Burning paper in your fireplace may sound like a good way to go green and save money, but it isn't usually the smartest thing to do. In fact, there is a chance of releasing toxic chemicals into the air or setting your -- or your neighbor's -- roof on fire with the burning embers, according to the Santa Barbara County Air Pollution Control District. If you're going to burn paper in your fireplace, do it right.
The main benefit of using paper is that it is quick to ignite, which can help you get your fire started, assuming you're primarily using wood in the fireplace. Arrange a few wood logs in the fireplace, then crumple up a few pieces of plain, black-and-white (not colored) newspaper and stick them in between the logs. Then light the paper, which will ignite the logs as it burns.
If you don't have plain newspaper on hand, it's safe to burn uncoated papers, such as printer paper, in your fireplace. You can use a few sheets as a starter, similar to newspaper starters, or you can burn a few pieces for disposal in lieu of shredding it. Note, though, that these should be black-and-white papers without a glossy coating.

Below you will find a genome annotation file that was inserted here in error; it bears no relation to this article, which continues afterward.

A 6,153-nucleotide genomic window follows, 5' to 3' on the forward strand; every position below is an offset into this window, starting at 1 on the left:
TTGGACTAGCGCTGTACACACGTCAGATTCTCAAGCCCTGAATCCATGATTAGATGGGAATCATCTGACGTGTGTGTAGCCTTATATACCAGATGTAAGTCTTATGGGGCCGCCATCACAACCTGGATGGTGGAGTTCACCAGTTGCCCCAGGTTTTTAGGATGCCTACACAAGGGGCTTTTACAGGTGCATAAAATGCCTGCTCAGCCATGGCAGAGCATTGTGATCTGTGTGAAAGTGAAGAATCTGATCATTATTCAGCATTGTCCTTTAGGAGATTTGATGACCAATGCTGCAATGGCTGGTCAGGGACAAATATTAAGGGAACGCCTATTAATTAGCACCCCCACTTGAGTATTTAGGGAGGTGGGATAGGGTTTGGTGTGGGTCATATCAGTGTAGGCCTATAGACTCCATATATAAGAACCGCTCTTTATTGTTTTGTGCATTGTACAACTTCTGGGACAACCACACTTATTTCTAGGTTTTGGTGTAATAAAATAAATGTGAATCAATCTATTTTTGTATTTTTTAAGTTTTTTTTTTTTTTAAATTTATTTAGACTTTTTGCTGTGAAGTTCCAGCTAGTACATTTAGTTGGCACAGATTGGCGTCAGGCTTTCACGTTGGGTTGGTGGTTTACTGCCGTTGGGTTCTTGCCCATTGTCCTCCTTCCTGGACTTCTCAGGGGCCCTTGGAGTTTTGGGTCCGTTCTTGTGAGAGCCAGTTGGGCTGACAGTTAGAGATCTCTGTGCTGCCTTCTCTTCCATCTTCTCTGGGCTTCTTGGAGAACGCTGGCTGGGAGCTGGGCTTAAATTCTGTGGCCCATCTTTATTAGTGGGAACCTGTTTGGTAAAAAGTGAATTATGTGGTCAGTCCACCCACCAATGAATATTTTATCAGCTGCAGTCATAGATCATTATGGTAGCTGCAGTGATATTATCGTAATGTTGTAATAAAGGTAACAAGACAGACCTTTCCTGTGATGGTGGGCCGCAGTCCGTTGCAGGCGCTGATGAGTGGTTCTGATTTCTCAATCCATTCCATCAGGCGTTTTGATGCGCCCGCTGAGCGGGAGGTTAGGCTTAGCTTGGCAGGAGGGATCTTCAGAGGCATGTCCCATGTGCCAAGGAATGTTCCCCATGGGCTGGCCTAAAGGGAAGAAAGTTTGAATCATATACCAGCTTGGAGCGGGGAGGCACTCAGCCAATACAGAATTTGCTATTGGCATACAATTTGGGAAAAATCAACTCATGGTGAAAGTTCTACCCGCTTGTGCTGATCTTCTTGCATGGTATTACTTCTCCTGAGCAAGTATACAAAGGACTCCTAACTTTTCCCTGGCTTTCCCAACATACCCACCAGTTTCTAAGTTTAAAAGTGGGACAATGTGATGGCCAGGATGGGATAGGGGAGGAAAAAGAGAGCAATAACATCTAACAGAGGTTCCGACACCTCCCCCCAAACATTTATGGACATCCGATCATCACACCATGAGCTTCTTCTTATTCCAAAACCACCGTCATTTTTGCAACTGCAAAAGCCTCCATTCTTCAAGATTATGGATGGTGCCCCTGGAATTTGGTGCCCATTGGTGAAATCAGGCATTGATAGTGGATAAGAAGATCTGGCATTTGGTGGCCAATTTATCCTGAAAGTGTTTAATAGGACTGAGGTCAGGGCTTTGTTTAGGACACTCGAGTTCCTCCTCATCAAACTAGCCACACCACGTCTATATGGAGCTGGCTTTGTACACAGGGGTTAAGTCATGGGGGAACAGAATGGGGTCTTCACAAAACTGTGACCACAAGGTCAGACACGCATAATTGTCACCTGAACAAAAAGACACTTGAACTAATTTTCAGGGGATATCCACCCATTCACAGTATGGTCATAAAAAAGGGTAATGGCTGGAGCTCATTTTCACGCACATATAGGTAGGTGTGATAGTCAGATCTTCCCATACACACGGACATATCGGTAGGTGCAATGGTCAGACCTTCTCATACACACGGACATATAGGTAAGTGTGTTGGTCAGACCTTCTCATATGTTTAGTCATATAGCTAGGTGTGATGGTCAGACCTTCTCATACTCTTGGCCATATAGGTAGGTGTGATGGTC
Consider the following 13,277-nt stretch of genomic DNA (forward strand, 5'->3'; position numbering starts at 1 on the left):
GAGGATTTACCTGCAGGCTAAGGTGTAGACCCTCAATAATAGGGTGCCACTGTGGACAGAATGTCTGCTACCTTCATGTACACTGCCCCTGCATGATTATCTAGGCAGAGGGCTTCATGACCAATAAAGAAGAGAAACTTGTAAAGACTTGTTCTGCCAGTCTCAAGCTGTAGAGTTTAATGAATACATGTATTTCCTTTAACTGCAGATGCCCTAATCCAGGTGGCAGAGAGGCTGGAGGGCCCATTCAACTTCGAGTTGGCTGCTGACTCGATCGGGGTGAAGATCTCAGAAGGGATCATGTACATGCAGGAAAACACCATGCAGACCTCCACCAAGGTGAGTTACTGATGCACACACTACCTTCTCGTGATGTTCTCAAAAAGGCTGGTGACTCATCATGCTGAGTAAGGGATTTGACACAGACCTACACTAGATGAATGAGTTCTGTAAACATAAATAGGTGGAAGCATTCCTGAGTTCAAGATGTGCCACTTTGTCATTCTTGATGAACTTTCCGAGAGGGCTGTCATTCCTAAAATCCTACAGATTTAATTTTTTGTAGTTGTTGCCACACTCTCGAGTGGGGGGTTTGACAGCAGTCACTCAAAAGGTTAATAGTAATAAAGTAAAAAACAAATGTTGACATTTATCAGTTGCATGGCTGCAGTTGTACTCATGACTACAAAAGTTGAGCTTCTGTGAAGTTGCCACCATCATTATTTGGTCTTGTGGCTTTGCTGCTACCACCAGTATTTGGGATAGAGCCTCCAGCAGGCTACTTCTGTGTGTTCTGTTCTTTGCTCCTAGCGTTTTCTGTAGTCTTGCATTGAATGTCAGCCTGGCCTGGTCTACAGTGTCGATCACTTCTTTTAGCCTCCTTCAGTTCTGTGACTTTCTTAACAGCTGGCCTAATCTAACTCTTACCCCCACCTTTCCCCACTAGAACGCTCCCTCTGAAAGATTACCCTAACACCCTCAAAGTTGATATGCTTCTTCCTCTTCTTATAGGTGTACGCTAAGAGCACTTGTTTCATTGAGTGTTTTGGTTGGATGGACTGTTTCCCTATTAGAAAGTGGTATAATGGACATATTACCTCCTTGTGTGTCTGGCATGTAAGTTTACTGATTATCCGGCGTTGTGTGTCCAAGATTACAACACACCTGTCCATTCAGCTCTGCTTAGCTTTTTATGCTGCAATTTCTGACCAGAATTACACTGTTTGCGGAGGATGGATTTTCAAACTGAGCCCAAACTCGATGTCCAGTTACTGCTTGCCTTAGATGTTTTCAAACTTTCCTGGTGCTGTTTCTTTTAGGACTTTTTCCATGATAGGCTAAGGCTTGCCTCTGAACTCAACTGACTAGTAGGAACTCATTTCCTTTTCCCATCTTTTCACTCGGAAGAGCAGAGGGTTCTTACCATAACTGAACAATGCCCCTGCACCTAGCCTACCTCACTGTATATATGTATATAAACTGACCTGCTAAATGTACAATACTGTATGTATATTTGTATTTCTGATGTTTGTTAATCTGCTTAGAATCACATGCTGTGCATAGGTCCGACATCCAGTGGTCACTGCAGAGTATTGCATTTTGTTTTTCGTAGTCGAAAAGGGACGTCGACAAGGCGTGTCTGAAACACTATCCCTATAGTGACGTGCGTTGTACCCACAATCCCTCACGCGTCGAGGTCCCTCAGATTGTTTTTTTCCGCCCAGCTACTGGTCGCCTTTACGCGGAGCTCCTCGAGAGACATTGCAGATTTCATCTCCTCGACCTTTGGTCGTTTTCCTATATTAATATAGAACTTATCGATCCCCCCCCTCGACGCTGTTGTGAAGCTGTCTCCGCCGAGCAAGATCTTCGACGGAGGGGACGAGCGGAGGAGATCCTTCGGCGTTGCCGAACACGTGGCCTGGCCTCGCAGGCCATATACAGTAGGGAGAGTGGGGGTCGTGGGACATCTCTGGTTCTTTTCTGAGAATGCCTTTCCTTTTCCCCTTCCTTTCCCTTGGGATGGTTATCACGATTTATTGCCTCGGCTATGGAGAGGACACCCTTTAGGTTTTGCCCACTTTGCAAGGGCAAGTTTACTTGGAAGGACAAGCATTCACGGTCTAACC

Paper and Practices to Avoid
Any paper that has a glossy coating, such as wrapping paper, magazines and newspaper inserts are inappropriate for burning in a fireplace. The processing of these types of paper involves toxic chemicals that are released when burning. Only use plain newspaper or uncoated paper in your fireplace, and use it sparingly. Burning a lot of loose papers at one time can release flying paper embers up onto the roof, which can cause a house fire. It can also create tall flames that could ignite creosote and other residue in the fireplace flue.
Create or purchase paper logs to supplement your wood. These are tightly-rolled logs made from newspaper. Some contain wax to prolong the burning period. Take care if you are making your own, as ones that are too loose will burn quickly. You can dip homemade paper logs in melted paraffin wax to help them burn longer. If using these logs, use half paper logs and half real wood.
- Santa Barbara County Air Polution Control District: Safer, Cleaner Fireplace Burning
- Green Living: What to Burn in Your Fireplace
- The Straight Dope: Why Is It Dangerous to Burn Wrapping Paper
- Girl Scouts of Southern Appalachians: Troop Camp Basics Part 7: Fires -- Fire Starters
- The Craft Remedy: Newspaper Logs
Maggie McCormick is a freelance writer. She lived in Japan for three years teaching preschool to young children and currently lives in Honolulu with her family. She received a B.A. in women's studies from Wellesley College.